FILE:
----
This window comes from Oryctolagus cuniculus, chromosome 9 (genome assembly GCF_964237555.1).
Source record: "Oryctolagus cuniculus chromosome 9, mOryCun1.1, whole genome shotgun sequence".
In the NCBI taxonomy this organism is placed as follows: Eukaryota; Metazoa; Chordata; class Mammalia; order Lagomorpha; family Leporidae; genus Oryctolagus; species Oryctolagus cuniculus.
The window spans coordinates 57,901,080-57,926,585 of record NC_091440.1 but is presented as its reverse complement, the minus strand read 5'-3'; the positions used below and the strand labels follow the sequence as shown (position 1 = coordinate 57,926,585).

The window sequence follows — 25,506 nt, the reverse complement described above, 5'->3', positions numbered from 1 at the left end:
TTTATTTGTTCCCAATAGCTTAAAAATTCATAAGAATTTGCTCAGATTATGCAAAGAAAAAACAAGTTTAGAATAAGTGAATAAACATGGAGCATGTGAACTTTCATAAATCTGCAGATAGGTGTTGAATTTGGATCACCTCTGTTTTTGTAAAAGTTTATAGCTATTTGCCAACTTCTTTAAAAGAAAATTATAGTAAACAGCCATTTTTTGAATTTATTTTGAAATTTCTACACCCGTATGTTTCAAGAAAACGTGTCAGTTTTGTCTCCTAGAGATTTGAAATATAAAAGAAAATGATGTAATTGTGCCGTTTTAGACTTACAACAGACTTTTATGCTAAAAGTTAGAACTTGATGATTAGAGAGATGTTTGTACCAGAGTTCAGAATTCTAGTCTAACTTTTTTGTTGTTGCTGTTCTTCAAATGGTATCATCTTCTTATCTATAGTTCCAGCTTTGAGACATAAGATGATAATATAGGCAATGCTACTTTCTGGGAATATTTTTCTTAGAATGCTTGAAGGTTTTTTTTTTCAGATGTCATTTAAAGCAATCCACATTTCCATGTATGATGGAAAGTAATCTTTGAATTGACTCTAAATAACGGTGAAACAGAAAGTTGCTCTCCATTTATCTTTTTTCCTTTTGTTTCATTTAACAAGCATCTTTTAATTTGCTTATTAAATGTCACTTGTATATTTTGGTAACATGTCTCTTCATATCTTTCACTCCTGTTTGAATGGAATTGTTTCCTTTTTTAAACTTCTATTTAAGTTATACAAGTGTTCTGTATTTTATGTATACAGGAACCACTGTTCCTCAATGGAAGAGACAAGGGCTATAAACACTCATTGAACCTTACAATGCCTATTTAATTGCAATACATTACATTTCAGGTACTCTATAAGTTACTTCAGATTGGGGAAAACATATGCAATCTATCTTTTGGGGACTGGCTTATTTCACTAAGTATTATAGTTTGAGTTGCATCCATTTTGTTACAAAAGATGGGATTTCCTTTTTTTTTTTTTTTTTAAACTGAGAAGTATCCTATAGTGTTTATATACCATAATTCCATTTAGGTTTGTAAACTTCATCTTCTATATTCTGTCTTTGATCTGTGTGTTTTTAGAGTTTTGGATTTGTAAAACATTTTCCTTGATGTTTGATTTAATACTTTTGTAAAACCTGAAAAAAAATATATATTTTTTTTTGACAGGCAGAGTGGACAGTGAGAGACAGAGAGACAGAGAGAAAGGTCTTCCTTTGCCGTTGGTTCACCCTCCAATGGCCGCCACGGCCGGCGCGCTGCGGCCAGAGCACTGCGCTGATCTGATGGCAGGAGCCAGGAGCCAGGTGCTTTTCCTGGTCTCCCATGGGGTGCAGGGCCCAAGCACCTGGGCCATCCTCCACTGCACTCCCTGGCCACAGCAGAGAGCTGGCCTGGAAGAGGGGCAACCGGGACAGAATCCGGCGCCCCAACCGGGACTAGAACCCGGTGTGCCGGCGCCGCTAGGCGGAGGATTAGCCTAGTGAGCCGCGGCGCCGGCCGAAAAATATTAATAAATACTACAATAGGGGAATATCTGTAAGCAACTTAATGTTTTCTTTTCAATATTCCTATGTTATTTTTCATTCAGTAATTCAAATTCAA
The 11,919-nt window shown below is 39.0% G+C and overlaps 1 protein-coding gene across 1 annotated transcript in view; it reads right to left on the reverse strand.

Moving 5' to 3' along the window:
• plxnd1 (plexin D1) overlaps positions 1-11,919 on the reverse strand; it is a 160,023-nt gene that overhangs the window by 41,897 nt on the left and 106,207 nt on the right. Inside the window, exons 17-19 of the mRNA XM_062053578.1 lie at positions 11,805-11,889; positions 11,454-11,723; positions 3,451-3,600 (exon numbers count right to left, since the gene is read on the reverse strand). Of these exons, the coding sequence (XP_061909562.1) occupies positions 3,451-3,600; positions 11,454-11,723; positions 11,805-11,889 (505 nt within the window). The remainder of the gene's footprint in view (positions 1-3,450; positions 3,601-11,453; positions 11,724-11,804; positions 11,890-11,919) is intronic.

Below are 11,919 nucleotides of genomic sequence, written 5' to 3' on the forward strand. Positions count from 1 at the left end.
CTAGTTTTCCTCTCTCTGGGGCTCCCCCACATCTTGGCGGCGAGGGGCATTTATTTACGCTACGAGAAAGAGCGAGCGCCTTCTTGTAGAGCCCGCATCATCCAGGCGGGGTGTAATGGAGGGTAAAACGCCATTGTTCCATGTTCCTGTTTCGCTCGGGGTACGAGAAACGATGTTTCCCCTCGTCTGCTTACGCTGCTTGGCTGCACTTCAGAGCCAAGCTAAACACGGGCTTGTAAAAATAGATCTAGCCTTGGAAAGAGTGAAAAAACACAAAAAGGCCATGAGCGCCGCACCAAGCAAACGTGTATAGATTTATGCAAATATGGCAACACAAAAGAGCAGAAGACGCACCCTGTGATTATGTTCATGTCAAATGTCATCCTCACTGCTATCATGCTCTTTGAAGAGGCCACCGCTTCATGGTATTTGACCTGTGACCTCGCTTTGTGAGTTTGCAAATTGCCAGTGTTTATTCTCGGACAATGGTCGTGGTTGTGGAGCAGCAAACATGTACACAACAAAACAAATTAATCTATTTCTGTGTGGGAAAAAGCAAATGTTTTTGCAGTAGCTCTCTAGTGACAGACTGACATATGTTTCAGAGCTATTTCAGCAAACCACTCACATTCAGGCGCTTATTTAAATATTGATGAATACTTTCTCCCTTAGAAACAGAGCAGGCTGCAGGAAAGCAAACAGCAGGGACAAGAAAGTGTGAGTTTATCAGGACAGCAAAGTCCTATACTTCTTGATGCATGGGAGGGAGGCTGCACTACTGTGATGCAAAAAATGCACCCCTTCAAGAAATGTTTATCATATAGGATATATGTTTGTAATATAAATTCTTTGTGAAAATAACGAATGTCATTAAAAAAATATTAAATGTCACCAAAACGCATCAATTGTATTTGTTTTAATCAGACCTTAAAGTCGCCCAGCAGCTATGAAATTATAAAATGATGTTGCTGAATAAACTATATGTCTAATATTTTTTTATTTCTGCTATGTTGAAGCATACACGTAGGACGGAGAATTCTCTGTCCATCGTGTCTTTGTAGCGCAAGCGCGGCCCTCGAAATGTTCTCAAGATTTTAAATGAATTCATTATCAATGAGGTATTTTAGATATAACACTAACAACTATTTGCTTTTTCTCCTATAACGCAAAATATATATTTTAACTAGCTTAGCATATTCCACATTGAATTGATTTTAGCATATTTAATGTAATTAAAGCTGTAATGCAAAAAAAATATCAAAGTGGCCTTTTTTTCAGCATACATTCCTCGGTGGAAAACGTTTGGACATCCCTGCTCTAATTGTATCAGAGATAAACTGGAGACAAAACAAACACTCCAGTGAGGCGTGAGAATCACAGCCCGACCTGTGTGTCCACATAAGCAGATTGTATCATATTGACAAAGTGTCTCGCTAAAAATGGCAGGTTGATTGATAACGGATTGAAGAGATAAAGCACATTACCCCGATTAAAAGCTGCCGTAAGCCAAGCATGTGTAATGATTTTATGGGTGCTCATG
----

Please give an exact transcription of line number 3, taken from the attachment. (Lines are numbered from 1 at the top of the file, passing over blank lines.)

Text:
In the NCBI taxonomy this organism is placed as follows: Eukaryota; Metazoa; Chordata; class Mammalia; order Lagomorpha; family Leporidae; genus Oryctolagus; species Oryctolagus cuniculus.